Luther Faculty Publications
Borderless Boundaries – as Means of Death and Life: Wilderness Portraits in Patristic and Rabbinic Literature
Martin Luther University College
This study examines the role played by environmental representation of an apparent borderless boundary, the desert, as presented in Scripture – the Hebrew Bible / First Testament. It considers lessons derived from “desert-thought” testified within Rabbinic and Patristic literature. In Scripture, the desert played a prominent role in both Exodus and Akedah, two narratives central to Jewish thought and Christian theology. Beyond this, desert fathers such as Antony of Egypt expressed profound spirituality through this desolate land (Chrysostom; Athanasius, Vita). The Rabbis repeatedly embellished, for virtue’s sake, lessons gained from this same bleak landscape (Midrash Bemidbar Rabbah). An early version of this article was presented at the Canadian Society for Patristic Studies annual conference, a part of the Canadian Congress for Social Sciences and Humanities (May 26, 2014) at Brock University, St. Catharines, Ontario.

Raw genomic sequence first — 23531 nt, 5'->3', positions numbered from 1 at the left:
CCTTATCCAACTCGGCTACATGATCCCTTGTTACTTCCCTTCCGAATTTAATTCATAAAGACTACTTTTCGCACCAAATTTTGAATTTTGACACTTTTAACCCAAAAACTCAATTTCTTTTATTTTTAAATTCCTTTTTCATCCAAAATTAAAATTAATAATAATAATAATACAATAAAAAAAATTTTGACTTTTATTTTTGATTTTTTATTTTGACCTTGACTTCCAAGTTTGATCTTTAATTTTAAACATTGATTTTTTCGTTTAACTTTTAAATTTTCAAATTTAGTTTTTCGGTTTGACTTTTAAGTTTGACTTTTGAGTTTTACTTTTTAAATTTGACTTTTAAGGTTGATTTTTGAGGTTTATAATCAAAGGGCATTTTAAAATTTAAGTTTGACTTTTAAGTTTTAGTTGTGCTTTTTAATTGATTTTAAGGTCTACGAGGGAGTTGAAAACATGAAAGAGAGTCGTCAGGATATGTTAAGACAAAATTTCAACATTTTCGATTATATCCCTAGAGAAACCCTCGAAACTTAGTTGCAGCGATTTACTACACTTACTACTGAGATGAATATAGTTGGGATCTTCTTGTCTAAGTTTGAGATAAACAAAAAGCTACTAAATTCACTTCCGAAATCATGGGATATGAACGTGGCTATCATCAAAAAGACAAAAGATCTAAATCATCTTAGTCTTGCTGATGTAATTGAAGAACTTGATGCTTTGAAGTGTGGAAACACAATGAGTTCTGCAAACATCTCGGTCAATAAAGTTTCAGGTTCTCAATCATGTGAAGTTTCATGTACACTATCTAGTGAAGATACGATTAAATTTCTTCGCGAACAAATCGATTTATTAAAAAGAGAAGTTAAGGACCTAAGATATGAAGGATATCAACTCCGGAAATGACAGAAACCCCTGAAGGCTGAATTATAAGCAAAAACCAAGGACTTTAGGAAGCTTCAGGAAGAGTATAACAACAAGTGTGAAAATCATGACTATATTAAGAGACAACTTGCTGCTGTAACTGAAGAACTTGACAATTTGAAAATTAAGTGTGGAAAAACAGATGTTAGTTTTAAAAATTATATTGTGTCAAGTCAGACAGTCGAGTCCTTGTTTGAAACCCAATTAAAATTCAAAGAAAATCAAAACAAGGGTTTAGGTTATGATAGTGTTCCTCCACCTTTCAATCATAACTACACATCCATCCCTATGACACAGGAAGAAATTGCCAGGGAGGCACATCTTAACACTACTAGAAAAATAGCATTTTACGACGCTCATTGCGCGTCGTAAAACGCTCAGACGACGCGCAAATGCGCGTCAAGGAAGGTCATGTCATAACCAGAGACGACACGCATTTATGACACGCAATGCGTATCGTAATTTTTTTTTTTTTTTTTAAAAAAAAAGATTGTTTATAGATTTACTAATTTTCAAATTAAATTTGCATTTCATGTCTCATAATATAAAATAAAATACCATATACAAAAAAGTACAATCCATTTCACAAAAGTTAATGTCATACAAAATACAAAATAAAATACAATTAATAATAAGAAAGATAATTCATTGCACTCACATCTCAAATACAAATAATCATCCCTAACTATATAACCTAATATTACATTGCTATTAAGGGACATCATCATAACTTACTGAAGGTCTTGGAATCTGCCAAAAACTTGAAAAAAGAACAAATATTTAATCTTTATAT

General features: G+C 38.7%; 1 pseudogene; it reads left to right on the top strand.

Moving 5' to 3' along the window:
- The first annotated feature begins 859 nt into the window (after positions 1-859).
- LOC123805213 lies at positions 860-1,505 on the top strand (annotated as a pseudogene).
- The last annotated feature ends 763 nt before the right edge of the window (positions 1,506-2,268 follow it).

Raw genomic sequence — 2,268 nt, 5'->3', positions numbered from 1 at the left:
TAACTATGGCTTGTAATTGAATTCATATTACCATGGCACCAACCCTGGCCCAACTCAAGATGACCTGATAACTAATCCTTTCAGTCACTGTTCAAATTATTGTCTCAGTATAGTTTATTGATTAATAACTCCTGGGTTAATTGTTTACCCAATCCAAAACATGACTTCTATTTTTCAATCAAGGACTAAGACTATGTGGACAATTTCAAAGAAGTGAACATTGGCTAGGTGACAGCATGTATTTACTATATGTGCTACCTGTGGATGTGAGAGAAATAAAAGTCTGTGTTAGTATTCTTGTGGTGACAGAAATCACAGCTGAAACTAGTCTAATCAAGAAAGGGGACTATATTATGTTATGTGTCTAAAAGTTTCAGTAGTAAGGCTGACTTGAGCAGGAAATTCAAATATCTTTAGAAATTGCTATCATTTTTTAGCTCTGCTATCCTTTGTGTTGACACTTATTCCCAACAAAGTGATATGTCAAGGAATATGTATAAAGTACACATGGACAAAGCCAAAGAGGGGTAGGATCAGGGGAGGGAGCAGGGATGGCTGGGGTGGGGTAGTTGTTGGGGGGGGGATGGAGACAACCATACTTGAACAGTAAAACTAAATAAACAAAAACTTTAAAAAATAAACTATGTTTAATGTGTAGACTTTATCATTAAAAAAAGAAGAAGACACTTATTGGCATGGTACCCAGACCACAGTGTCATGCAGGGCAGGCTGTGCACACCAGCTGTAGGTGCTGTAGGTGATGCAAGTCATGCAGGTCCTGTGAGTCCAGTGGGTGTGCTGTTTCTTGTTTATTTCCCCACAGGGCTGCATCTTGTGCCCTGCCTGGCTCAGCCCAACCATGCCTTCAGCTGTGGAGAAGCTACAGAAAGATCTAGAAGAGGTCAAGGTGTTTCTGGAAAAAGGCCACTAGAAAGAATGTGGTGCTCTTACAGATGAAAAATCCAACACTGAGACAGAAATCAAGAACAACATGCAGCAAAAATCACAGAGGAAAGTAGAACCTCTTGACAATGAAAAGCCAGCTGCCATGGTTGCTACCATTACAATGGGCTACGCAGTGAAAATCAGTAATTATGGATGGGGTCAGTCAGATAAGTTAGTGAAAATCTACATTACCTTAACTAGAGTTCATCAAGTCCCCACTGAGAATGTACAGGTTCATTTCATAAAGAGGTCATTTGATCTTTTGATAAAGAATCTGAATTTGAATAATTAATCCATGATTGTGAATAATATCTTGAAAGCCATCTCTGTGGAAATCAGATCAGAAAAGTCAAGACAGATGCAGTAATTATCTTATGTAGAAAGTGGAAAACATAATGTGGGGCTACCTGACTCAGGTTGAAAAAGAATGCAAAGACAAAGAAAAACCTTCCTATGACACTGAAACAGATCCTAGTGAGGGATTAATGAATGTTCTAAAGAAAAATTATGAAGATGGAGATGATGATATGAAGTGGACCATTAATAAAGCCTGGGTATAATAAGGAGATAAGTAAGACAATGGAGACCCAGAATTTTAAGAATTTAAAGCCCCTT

Maoz, Daniel (2015) "Borderless Boundaries – as Means of Death and Life: Wilderness Portraits in Patristic and Rabbinic Literature," Consensus: Vol. 36 : Iss. 2 , Article 7. Available at: https://scholars.wlu.ca/consensus/vol36/iss2/7
Copyright © 2015 Scholars Commons @ Laurier. Reproduced with kind permission of Consensus: A Canadian Journal of Public Theology.